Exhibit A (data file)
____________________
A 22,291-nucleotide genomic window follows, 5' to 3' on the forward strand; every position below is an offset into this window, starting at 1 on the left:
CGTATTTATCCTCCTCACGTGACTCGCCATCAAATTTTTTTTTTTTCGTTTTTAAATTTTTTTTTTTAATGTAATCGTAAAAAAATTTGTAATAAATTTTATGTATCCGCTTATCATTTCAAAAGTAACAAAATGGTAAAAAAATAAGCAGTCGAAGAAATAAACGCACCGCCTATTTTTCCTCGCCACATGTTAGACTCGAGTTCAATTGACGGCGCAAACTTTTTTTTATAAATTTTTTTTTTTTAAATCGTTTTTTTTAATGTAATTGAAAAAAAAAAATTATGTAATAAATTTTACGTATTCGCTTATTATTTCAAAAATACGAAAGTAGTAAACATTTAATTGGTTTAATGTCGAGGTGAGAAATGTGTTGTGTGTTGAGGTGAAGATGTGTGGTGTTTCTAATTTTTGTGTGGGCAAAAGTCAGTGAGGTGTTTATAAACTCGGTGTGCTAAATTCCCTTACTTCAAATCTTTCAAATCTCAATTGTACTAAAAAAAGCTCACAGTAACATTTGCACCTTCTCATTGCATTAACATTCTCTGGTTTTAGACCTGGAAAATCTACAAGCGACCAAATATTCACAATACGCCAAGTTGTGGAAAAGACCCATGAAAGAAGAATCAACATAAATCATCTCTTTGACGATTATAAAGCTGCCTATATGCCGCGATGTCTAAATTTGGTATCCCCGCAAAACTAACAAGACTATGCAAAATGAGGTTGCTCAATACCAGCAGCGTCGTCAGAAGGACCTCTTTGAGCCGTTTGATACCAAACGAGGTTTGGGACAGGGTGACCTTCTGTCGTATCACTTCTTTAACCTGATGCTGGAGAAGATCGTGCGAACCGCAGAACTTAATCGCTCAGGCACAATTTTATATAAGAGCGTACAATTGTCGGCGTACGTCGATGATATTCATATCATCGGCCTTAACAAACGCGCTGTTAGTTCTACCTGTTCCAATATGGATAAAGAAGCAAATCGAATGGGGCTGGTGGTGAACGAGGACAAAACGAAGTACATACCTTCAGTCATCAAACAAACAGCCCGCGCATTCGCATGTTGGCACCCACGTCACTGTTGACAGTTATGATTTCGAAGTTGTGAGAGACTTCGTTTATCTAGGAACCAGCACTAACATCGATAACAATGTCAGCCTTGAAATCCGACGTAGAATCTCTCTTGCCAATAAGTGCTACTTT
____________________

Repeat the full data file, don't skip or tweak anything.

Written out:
A 22,291-nucleotide genomic window follows, 5' to 3' on the forward strand; every position below is an offset into this window, starting at 1 on the left:
CGTATTTATCCTCCTCACGTGACTCGCCATCAAATTTTTTTTTTTTCGTTTTTAAATTTTTTTTTTTAATGTAATCGTAAAAAAATTTGTAATAAATTTTATGTATCCGCTTATCATTTCAAAAGTAACAAAATGGTAAAAAAATAAGCAGTCGAAGAAATAAACGCACCGCCTATTTTTCCTCGCCACATGTTAGACTCGAGTTCAATTGACGGCGCAAACTTTTTTTTATAAATTTTTTTTTTTTAAATCGTTTTTTTTAATGTAATTGAAAAAAAAAAATTATGTAATAAATTTTACGTATTCGCTTATTATTTCAAAAATACGAAAGTAGTAAACATTTAATTGGTTTAATGTCGAGGTGAGAAATGTGTTGTGTGTTGAGGTGAAGATGTGTGGTGTTTCTAATTTTTGTGTGGGCAAAAGTCAGTGAGGTGTTTATAAACTCGGTGTGCTAAATTCCCTTACTTCAAATCTTTCAAATCTCAATTGTACTAAAAAAAGCTCACAGTAACATTTGCACCTTCTCATTGCATTAACATTCTCTGGTTTTAGACCTGGAAAATCTACAAGCGACCAAATATTCACAATACGCCAAGTTGTGGAAAAGACCCATGAAAGAAGAATCAACATAAATCATCTCTTTGACGATTATAAAGCTGCCTATATGCCGCGATGTCTAAATTTGGTATCCCCGCAAAACTAACAAGACTATGCAAAATGAGGTTGCTCAATACCAGCAGCGTCGTCAGAAGGACCTCTTTGAGCCGTTTGATACCAAACGAGGTTTGGGACAGGGTGACCTTCTGTCGTATCACTTCTTTAACCTGATGCTGGAGAAGATCGTGCGAACCGCAGAACTTAATCGCTCAGGCACAATTTTATATAAGAGCGTACAATTGTCGGCGTACGTCGATGATATTCATATCATCGGCCTTAACAAACGCGCTGTTAGTTCTACCTGTTCCAATATGGATAAAGAAGCAAATCGAATGGGGCTGGTGGTGAACGAGGACAAAACGAAGTACATACCTTCAGTCATCAAACAAACAGCCCGCGCATTCGCATGTTGGCACCCACGTCACTGTTGACAGTTATGATTTCGAAGTTGTGAGAGACTTCGTTTATCTAGGAACCAGCACTAACATCGATAACAATGTCAGCCTTGAAATCCGACGTAGAATCTCTCTTGCCAATAAGTGCTACTTT